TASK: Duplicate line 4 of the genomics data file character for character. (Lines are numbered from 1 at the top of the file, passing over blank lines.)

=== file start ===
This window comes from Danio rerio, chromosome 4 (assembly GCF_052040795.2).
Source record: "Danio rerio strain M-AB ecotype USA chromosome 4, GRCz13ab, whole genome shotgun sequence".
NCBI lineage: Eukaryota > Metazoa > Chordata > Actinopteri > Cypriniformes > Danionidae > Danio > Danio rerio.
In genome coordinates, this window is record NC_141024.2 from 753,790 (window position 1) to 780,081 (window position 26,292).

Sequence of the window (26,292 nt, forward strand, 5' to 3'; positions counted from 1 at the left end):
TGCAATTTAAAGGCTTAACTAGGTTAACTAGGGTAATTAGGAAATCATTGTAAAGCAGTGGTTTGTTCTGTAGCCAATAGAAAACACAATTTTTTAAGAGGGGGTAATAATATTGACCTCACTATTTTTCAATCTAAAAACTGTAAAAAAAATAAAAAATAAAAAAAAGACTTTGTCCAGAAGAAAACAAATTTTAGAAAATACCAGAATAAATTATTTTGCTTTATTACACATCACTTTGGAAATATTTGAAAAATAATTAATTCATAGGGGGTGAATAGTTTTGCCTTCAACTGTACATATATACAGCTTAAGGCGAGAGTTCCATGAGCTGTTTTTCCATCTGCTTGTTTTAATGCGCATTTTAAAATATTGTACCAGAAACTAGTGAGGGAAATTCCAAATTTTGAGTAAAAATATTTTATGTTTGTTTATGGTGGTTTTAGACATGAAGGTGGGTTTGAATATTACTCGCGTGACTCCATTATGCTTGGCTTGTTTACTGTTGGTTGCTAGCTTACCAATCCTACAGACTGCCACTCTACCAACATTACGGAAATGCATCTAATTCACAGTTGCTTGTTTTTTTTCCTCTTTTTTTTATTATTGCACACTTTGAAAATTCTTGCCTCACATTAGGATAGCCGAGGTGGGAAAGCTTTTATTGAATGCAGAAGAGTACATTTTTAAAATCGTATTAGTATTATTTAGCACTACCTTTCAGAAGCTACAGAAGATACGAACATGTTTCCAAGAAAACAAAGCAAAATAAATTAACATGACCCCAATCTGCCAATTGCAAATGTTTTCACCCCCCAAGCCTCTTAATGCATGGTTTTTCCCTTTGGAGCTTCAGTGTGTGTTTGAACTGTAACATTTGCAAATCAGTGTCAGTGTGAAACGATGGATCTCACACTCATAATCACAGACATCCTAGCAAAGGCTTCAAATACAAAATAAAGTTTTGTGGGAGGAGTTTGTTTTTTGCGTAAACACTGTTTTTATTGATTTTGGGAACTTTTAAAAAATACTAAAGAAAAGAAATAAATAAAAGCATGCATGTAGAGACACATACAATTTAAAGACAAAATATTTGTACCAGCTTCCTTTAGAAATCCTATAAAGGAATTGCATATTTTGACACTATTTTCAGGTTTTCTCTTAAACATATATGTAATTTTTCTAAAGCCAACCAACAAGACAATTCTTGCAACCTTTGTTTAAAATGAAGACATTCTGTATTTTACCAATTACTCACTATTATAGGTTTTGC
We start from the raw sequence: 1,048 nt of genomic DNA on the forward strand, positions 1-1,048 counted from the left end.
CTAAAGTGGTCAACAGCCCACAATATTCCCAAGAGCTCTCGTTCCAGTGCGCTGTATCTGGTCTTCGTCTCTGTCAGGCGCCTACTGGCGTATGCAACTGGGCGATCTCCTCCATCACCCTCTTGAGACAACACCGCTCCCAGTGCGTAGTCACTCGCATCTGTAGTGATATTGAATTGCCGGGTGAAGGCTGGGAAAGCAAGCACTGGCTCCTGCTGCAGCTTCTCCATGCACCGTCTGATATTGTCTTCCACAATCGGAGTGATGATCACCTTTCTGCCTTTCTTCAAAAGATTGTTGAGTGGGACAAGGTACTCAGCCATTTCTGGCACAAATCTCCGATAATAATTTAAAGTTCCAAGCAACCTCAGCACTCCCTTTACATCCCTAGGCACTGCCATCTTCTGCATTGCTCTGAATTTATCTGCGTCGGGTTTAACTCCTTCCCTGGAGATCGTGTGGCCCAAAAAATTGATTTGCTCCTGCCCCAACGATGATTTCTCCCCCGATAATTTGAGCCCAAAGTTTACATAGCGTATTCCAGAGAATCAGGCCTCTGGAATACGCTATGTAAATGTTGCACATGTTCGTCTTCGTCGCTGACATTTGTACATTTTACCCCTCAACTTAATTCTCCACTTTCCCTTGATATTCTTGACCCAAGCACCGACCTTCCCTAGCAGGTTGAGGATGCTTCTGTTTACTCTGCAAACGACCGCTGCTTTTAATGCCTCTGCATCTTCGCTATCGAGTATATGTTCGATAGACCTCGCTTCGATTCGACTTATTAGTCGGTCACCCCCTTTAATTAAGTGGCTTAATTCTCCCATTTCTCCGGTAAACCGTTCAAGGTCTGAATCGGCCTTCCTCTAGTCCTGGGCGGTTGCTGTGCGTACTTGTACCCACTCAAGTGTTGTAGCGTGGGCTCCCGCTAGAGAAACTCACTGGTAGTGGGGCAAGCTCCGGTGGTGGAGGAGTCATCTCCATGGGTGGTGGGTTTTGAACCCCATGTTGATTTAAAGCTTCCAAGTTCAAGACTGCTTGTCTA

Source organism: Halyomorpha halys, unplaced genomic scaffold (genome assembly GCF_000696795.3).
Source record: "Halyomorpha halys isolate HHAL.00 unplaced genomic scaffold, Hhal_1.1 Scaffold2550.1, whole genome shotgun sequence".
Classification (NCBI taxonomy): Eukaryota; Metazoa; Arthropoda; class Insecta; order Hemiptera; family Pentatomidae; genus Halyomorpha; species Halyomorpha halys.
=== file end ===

In genome coordinates, this window is record NC_141024.2 from 753,790 (window position 1) to 780,081 (window position 26,292).